Card activated Fae portals give humanity a fighting chance in this upcoming survival-crafting game

A circular portal with a giant N in the center, monsters littering the ground.
(Image credit: Inflexion Games)

If zipping through portals into the Fae Realm while wielding your gravity-defying umbrella sounds like your cup of tea, then Nightingale may well be the survival game for you. As yet another online co-op game complete with crafting and base-building elements, Nightingale has a lot to contend with. But from what we've seen so far, it looks like it could well be the magical, mythical, and just a little bit campy adventure we need in 2024. Think Valheim crossed with No Man's Sky, only everyone's wearing dapper garb, corsets and top-hats. Yep, that's Nightingale.

This game will see you and up to six of your pals traversing an alternate Earth in which, at the turn of the 20th century, humanity has been inexplicably cut off from itself. Torn apart in the face of a blight known as The Pale, we had scattered ourselves across the corners of the realms in order to escape our fate. But now that the portals have collapsed, humanity is left stranded and unable to come together. It's up to the players to put things right, all the while delving into the secrets of the lost city of Nightingale.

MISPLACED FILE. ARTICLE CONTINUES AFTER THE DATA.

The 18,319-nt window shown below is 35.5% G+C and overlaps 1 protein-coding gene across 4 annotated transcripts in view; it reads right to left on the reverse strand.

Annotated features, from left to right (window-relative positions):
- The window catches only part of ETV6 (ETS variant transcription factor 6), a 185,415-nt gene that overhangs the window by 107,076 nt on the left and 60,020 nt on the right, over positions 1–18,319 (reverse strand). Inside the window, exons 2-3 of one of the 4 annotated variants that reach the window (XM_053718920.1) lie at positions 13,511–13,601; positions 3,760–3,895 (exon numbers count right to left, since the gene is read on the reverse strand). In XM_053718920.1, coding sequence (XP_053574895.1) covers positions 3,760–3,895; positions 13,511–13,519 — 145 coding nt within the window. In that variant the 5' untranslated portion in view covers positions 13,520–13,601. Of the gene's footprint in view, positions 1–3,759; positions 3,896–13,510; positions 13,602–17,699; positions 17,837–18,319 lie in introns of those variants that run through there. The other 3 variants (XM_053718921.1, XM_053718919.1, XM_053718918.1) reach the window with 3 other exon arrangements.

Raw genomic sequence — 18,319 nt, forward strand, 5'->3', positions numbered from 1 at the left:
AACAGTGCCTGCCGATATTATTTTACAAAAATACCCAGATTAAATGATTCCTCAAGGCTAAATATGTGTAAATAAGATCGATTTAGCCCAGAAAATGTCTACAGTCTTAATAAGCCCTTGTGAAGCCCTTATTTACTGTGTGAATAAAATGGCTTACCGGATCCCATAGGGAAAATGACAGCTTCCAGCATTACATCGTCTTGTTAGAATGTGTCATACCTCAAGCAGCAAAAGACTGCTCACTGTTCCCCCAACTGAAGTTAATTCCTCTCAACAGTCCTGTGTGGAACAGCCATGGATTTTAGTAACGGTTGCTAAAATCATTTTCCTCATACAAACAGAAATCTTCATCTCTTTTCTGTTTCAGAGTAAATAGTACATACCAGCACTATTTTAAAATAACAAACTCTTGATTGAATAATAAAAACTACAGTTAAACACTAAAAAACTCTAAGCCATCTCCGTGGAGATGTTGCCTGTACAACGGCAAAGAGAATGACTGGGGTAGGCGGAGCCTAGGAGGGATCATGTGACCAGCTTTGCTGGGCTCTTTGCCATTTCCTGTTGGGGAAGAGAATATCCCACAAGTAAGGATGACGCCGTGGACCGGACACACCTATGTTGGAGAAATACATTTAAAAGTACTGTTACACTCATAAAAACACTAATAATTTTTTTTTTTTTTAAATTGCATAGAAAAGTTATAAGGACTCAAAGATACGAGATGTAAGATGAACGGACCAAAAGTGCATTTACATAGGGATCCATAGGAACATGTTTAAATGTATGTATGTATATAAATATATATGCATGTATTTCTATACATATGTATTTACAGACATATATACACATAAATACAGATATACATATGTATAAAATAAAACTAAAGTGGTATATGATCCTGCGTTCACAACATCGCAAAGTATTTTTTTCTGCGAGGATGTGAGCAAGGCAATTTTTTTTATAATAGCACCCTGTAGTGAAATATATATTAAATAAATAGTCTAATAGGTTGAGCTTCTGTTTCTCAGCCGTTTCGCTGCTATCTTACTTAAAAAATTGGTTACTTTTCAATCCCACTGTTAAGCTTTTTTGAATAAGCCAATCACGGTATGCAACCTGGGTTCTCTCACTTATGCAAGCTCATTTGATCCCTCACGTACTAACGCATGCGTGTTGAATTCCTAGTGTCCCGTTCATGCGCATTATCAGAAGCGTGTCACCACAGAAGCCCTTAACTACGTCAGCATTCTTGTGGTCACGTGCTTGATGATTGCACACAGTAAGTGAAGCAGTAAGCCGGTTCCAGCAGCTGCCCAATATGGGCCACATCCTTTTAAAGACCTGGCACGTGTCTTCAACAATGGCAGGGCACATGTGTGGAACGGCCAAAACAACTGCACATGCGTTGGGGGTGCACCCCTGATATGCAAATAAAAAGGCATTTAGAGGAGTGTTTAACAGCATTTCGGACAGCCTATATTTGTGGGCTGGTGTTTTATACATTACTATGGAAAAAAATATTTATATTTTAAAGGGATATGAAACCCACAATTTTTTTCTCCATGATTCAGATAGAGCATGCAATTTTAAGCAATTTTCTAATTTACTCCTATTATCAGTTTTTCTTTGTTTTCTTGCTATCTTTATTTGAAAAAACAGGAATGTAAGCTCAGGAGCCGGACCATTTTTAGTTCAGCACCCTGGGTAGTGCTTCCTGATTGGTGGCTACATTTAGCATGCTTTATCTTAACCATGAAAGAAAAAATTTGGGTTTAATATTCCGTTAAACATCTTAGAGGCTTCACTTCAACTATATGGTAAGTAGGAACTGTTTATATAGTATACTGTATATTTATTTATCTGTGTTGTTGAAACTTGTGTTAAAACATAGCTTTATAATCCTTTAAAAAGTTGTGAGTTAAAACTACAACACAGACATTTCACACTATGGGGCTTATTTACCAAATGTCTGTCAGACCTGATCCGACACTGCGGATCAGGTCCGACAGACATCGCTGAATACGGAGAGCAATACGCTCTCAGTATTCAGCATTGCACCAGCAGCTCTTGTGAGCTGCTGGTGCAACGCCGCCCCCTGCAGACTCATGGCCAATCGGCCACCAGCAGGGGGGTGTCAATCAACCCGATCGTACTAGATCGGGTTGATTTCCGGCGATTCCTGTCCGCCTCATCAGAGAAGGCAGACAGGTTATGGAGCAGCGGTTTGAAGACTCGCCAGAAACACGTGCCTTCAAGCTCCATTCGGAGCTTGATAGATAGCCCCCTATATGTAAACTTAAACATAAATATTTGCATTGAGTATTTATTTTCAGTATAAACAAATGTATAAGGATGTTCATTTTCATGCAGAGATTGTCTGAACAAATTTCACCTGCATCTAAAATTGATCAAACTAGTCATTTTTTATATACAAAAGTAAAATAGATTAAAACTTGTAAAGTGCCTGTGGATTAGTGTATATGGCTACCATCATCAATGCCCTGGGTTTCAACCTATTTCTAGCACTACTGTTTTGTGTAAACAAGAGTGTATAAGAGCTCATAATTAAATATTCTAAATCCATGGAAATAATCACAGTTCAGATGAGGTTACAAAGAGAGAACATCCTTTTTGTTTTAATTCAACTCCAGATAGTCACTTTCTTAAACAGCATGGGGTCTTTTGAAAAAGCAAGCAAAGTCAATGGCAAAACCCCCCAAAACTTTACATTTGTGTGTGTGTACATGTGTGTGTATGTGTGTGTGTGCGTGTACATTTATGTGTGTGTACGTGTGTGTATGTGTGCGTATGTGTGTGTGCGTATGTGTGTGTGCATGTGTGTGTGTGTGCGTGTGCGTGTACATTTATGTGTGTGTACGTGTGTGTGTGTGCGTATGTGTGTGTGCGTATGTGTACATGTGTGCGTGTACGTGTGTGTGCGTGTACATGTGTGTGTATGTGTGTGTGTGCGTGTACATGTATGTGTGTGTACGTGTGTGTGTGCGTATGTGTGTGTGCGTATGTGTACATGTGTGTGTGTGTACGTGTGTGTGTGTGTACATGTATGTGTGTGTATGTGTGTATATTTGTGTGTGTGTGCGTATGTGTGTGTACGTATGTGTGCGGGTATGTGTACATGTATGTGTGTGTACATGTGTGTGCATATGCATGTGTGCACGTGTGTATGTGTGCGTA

We've been hands-on with Nightingale, checking out how humanity pushed back against its impending demise with these Fae portals. It's clear that in such a messed up world, or more appropriately: messed up worlds, these portals are a magical lifeline. 

You've seen portals before in the likes of Valheim, but you haven't quite seen portals like this. Activated through the use of Realm Cards, which players — or Realmwalkers — combine to reveal their secrets, there's a procedurally generated biome behind every portal. Littered with creatures large and small, there's plenty to either enthrall you or destroy you behind each one.

From forest, to swamp, and even desert biomes, each stalwart excursion you undertake as a player is affected by the Major and Minor cards you apply to each realm. One card type changes the realm's difficulty rating, while others add intriguing modifiers that you can switch up on the fly using Realmic Transmuters scattered across the map. 

(Image credit: Inflexion Games)

Applying cards is sort of like designing your own Tarot spread to determine the kind of challenges you're about to face. It's certainly different, and will mean there's heaps of replayability.

Some of the videos go through the different realms and cards in a little more detail, but the main takeaway is that randomness like this means no two playthroughs will be quite the same. 

Canada-based Inflexion Games studio is made up of game devs we've seen previously working on the likes of Mass Effect, Dragon Age and Far Cry, so there's a pretty high bar for Nightingale. If our hands-on is anything to go by, the journey to the mythical city of Nightingale will certainly be one to remember. 

You can grab Nightingale for $29.99 or £24.99 when it releases on Steam from February 20th, so get wishlisting now and prepare to take on untold terrors while draped in late 19th century high fashion.